Kentucky consumers who consider filing for bankruptcy rarely consider that getting out of debt will cost them. Yet, bankruptcy is not free. Should you decide that bankruptcy is for you, expect to pay anywhere from a few hundred to a few thousand dollars to rid yourself of oppressive debt. Credit Karma explores the various fees and expenses associated with Chapter 7 and Chapter 13 bankruptcy.

For both Chapter 7 and Chapter 13 bankruptcies, you will have to pay certain fees upfront just to get a court to hear your case. The first fee is the filing fee. This fee changes each year, but as of 2019, the cost to file for Chapter 7 was $335, and the cost to file for Chapter 13 was $310.

You will also have to pay a credit counseling fee. The bankruptcy code requires consumers to go through credit counseling before it will grant relief. The fee for credit counseling varies from agency to agency, but it is typically fairly low, ranging from $50 to $100. If you cannot afford this fee, you may qualify for a fee waiver.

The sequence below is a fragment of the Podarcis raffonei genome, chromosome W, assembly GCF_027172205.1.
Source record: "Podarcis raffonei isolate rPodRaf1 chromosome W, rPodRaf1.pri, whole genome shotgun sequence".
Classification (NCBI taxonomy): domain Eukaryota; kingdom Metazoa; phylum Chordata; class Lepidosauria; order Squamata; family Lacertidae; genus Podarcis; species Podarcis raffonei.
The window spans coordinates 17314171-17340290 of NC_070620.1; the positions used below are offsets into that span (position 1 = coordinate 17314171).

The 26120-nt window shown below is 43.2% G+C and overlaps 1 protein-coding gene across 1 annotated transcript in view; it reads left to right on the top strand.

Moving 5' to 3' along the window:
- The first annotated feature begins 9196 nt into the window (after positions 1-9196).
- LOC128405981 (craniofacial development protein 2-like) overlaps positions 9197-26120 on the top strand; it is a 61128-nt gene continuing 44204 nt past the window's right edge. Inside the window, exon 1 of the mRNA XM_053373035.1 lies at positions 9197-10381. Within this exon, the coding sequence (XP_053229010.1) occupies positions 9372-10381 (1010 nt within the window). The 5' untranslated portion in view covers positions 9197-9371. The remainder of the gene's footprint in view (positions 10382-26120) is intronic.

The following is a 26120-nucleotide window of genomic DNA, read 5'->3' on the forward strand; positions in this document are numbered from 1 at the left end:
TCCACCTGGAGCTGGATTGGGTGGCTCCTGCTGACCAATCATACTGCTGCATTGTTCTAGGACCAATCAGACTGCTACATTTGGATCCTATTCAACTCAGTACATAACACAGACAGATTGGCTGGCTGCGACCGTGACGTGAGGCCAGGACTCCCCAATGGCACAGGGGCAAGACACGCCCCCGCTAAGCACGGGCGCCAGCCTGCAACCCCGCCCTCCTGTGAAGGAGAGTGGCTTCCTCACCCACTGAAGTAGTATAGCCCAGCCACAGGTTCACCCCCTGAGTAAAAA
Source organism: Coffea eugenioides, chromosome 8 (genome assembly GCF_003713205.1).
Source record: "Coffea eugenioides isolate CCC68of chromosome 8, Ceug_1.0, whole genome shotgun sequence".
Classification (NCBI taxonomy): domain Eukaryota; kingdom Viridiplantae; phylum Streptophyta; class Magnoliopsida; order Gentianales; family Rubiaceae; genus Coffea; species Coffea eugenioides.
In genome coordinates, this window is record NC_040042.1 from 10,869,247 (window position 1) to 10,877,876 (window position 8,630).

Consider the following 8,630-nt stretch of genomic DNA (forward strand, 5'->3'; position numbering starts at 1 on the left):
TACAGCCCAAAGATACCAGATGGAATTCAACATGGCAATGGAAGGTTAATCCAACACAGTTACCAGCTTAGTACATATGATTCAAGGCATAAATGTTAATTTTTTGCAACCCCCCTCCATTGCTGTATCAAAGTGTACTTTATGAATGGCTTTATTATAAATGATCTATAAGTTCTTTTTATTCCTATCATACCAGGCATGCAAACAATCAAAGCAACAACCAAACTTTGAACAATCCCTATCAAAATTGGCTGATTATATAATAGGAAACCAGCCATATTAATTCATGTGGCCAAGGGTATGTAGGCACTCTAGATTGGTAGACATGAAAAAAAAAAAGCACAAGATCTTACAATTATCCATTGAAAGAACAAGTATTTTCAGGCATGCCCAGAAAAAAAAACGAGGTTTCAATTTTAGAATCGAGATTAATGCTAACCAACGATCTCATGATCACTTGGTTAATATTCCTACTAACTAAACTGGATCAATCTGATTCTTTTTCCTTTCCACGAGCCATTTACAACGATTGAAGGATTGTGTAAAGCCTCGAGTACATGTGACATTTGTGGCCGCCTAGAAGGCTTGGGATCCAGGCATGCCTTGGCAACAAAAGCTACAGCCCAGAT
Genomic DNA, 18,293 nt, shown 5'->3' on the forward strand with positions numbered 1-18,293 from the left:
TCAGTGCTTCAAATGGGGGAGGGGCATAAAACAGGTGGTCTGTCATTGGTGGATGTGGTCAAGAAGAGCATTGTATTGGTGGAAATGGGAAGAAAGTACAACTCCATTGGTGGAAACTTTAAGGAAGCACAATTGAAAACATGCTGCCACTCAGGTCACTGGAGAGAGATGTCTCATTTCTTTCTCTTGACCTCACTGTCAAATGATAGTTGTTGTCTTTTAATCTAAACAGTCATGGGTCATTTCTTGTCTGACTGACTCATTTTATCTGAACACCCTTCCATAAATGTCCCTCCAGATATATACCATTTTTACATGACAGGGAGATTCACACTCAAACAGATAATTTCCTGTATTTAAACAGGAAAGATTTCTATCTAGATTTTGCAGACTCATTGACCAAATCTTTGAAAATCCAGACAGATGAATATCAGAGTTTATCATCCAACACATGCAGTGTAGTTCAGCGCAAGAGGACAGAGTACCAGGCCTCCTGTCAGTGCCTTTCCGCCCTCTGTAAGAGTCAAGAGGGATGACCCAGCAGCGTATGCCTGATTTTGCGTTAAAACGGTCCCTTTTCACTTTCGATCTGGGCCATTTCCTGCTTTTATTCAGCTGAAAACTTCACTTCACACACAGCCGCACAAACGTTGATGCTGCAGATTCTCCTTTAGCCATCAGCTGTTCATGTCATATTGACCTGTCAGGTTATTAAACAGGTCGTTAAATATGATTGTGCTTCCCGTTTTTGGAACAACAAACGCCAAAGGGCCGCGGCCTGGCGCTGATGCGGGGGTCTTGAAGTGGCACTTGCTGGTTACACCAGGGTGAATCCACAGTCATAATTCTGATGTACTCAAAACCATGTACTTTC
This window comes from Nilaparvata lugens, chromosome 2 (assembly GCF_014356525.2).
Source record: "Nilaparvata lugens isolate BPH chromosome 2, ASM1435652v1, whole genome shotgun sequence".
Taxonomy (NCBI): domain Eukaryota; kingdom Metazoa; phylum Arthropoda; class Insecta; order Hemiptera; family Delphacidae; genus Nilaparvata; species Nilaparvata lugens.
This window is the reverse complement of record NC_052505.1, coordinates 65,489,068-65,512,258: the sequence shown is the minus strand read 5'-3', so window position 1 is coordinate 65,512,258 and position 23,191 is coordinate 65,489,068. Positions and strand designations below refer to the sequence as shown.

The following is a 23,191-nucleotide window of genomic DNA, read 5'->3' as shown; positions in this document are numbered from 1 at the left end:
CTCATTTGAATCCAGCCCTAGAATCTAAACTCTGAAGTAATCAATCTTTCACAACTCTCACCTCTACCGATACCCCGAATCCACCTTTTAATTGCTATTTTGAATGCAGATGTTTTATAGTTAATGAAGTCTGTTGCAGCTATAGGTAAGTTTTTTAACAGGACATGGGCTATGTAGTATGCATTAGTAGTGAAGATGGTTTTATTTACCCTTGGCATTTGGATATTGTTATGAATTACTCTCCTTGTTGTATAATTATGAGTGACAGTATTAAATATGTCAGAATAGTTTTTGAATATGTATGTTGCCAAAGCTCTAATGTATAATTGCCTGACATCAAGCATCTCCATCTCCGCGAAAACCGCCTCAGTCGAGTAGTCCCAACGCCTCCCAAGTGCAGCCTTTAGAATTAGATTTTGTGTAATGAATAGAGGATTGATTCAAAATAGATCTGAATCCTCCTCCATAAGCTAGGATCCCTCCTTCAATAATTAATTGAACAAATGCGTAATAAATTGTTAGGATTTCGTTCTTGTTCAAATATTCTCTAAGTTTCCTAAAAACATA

Finally, you must complete a debtor education course, which you must pay for out of pocket. You must take the course after you file but before the courts will discharge your debt. Like the fee for credit counseling, the cost associated with the debtor education course is low and ranges from $50 to $100. Again, if you cannot afford to pay the fee, the provider may waive it, or at least lower it.

If you choose to work with an attorney, you should also calculate in attorney fees. The cost of hiring a lawyer varies greatly and depends on your location’s market rate and the complexity of your case, among other factors. If you file for Chapter 7, you will have to pay the fees upfront, as attorney fees may qualify as dischargeable debt.

You should not use this article as legal advice. It is for educational purposes only.